DL: No, Sid was born in New York, but he came out for the open theater. Marlowe brought him out for the open theater in those days. That was Joe Chenkins, famous theater, and Sid had his masters in drama from I think Carnegie Tech. Was a good director. He brought Paul Boson. They started this theater with Marlowe and got all these folks together. I joined them in 66—joined a workshop, and they put me in one of their first plays. Written by Megan Terry in 66 called V Rock. It opened off off Broadway in New York, and caused such a storm of controversy that we had to put it on. It was great, I loved it. It was a transformation play; we would play all the different parts. It was a great time in my life. I had to still work at other jobs. I was teaching private school. But I loved it. We went to Europe, we went to New York twice, played Cafe La Mama. Finally it began to fall apart about in 69, because, well, people kept getting more and more radical and finally they just wanted to give up. People were breaking off to go other ways. Michiko and I moved out to California. She loved San Francisco and wanted to be closer to her home in Tokyo. So I said, let’s go. We had 2,000 bucks we had saved, and came out here on a shoestring. Those days, could get an apartment on the avenues for 125 bucks. You could live in a shoestring, even then. It was great.

DC: With less money, you could live cheaper than you can now.

DL: You could live on the fringe. I was fringe. I could get jobs when I needed then, then I’d get paid, and I could write, and I could sit, and I could do all these things, and my wife could help support me!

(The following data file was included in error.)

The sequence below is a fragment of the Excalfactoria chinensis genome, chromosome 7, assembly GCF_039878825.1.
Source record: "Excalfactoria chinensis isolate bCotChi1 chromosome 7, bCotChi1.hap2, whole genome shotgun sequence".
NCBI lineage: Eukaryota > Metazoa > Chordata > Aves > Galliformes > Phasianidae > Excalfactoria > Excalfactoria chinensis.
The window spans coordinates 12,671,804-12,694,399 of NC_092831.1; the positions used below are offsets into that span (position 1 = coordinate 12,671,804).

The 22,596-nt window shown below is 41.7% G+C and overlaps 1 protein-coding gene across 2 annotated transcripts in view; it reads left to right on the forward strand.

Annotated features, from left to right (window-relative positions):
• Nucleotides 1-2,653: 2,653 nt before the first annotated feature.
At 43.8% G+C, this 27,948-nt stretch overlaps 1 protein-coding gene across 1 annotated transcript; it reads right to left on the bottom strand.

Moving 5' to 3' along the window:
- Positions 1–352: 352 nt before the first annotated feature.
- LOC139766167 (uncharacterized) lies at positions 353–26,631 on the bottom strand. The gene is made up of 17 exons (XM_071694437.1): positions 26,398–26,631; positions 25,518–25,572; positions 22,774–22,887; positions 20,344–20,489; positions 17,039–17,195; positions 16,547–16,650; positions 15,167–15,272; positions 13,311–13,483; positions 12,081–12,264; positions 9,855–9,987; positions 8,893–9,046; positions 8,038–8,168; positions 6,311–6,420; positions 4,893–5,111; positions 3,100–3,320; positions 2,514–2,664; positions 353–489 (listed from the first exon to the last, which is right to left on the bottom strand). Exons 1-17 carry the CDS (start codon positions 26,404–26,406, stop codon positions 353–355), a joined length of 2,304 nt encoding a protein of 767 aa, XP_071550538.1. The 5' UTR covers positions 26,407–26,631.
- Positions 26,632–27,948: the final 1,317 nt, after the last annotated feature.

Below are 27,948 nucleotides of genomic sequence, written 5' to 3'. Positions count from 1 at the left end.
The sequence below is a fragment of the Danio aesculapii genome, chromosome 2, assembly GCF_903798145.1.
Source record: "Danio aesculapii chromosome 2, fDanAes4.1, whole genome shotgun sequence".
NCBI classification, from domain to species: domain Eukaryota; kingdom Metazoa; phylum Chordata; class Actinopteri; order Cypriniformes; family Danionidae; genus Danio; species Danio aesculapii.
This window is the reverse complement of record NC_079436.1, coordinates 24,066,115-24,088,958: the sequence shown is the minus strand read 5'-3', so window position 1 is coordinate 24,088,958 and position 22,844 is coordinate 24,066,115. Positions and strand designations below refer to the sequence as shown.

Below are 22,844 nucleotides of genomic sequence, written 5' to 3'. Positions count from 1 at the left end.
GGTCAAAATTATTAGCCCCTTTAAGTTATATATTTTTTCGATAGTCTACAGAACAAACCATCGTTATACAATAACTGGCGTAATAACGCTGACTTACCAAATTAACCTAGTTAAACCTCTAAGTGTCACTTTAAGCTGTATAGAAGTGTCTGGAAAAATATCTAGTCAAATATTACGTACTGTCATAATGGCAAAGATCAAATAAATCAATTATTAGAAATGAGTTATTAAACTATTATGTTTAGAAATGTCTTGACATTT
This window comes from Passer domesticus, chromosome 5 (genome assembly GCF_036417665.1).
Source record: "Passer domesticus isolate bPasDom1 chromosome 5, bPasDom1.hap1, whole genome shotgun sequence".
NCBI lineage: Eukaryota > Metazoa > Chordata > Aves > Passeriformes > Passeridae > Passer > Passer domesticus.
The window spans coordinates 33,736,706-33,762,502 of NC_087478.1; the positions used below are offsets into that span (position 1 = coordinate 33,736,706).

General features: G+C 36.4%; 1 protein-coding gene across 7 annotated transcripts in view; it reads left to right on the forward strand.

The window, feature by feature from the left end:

DC: You were around Zen Center in 70. But it didn’t take.

DL: Well I came for a long time and sat and then I started sitting at home. Then I met a guy who was doing the Tibetan stuff over at—Tarthang Tulku's, in Berkeley – named Marcus Allen, became a well-known personage. Not the football player. His real name was Mark _____ [Dolly?] but he changed it to Marcus Allen, before the football player. He was another very influential person. Taught me—heard about Samantabhadra, all these different names, Tibetan Buddhism. He dropped out about the time I started. But I got interested in all the books and so on. I would get really enthusiastic, and then I would lose it. I never lost interest—I was reading everything I could get my hands on. Wouldn’t go to City Center all the time. I did my first one-day sitting after I’d been there maybe 2 months. It was the worst experience I ever had! I didn’t realize that people would sit, and eat and listen to lectures also in zazen like that. I was in misery!

After the tea break, I ignominiously stole away. Without telling anybody. I was in such agony of pain. So that’s one reason I didn’t go back. I said to myself, the next time I sit, I am going to really know how to sit. Before I sat a one day sitting again, it was probably several years.

DC: That was 70.

DL: 70, 71. Maybe it was spring of 71. Suzuki roshi was alive, I remember—that’s when I heard him give the lecture.

DC: And you were with Alan Watts when you heard he died. Probably that day.

DL: Later that day, Yeah it was a December day.

DC: So that’s 71, and then you came back to Zen Center in 83.

DL: I came out here to Green Gulch in the later 70s, after I came out to Alan Watts’ funeral, that is to say, in Marin County, where I was living in Fairfax. So about 77 I started coming as a guest student. Then I started coming more and more as a guest student. Do 3 and 4 days at a time. Then come on Sundays. I was one of the Sunday people. Then little by little I said, I need this in my life. I have to get some discipline. I have to actually take it on. So in 84 I started living here. Exactly 24 years ago this summer.